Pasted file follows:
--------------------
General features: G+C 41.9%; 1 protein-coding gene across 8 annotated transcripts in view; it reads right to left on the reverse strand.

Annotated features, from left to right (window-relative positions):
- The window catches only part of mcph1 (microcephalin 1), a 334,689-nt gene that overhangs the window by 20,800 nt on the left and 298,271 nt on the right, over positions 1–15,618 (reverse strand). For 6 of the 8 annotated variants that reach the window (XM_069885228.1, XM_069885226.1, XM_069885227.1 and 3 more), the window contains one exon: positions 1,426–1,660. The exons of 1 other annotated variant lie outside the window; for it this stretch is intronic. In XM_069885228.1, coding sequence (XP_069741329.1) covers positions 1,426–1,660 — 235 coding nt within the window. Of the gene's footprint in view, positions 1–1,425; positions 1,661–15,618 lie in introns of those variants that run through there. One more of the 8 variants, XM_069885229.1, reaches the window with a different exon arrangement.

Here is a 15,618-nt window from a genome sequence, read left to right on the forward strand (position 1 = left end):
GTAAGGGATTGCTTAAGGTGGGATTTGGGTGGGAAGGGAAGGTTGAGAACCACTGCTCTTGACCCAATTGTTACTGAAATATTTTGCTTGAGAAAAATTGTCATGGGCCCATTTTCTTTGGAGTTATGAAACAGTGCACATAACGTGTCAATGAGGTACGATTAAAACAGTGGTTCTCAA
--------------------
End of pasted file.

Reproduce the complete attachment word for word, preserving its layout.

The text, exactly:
General features: G+C 41.9%; 1 protein-coding gene across 8 annotated transcripts in view; it reads right to left on the reverse strand.

Annotated features, from left to right (window-relative positions):
- The window catches only part of mcph1 (microcephalin 1), a 334,689-nt gene that overhangs the window by 20,800 nt on the left and 298,271 nt on the right, over positions 1–15,618 (reverse strand). For 6 of the 8 annotated variants that reach the window (XM_069885228.1, XM_069885226.1, XM_069885227.1 and 3 more), the window contains one exon: positions 1,426–1,660. The exons of 1 other annotated variant lie outside the window; for it this stretch is intronic. In XM_069885228.1, coding sequence (XP_069741329.1) covers positions 1,426–1,660 — 235 coding nt within the window. Of the gene's footprint in view, positions 1–1,425; positions 1,661–15,618 lie in introns of those variants that run through there. One more of the 8 variants, XM_069885229.1, reaches the window with a different exon arrangement.

Here is a 15,618-nt window from a genome sequence, read left to right on the forward strand (position 1 = left end):
GTAAGGGATTGCTTAAGGTGGGATTTGGGTGGGAAGGGAAGGTTGAGAACCACTGCTCTTGACCCAATTGTTACTGAAATATTTTGCTTGAGAAAAATTGTCATGGGCCCATTTTCTTTGGAGTTATGAAACAGTGCACATAACGTGTCAATGAGGTACGATTAAAACAGTGGTTCTCAA